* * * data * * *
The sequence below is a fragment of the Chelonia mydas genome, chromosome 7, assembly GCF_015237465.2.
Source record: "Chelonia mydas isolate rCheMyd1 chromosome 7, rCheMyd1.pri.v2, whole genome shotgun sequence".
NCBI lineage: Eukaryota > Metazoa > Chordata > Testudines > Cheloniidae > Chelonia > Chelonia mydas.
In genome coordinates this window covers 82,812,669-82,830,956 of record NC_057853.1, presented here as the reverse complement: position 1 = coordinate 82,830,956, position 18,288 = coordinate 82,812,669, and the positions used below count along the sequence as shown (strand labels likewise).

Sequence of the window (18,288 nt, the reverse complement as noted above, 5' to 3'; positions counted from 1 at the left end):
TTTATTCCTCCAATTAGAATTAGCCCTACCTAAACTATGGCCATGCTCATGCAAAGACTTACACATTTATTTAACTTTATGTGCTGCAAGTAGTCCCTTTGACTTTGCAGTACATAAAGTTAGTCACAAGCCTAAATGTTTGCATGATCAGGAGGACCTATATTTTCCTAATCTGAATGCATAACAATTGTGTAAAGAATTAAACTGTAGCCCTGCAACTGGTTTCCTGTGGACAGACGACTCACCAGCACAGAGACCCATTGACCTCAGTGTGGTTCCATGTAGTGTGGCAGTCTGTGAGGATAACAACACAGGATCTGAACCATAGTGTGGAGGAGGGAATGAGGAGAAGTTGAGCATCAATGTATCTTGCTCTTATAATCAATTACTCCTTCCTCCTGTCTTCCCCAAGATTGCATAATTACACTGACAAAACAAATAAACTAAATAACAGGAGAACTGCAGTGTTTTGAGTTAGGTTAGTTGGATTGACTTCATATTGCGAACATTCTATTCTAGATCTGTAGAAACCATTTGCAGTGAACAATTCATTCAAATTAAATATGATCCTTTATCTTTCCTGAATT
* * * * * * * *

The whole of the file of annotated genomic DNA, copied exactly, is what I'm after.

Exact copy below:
The sequence below is a fragment of the Chelonia mydas genome, chromosome 7, assembly GCF_015237465.2.
Source record: "Chelonia mydas isolate rCheMyd1 chromosome 7, rCheMyd1.pri.v2, whole genome shotgun sequence".
NCBI lineage: Eukaryota > Metazoa > Chordata > Testudines > Cheloniidae > Chelonia > Chelonia mydas.
In genome coordinates this window covers 82,812,669-82,830,956 of record NC_057853.1, presented here as the reverse complement: position 1 = coordinate 82,830,956, position 18,288 = coordinate 82,812,669, and the positions used below count along the sequence as shown (strand labels likewise).

Sequence of the window (18,288 nt, the reverse complement as noted above, 5' to 3'; positions counted from 1 at the left end):
TTTATTCCTCCAATTAGAATTAGCCCTACCTAAACTATGGCCATGCTCATGCAAAGACTTACACATTTATTTAACTTTATGTGCTGCAAGTAGTCCCTTTGACTTTGCAGTACATAAAGTTAGTCACAAGCCTAAATGTTTGCATGATCAGGAGGACCTATATTTTCCTAATCTGAATGCATAACAATTGTGTAAAGAATTAAACTGTAGCCCTGCAACTGGTTTCCTGTGGACAGACGACTCACCAGCACAGAGACCCATTGACCTCAGTGTGGTTCCATGTAGTGTGGCAGTCTGTGAGGATAACAACACAGGATCTGAACCATAGTGTGGAGGAGGGAATGAGGAGAAGTTGAGCATCAATGTATCTTGCTCTTATAATCAATTACTCCTTCCTCCTGTCTTCCCCAAGATTGCATAATTACACTGACAAAACAAATAAACTAAATAACAGGAGAACTGCAGTGTTTTGAGTTAGGTTAGTTGGATTGACTTCATATTGCGAACATTCTATTCTAGATCTGTAGAAACCATTTGCAGTGAACAATTCATTCAAATTAAATATGATCCTTTATCTTTCCTGAATT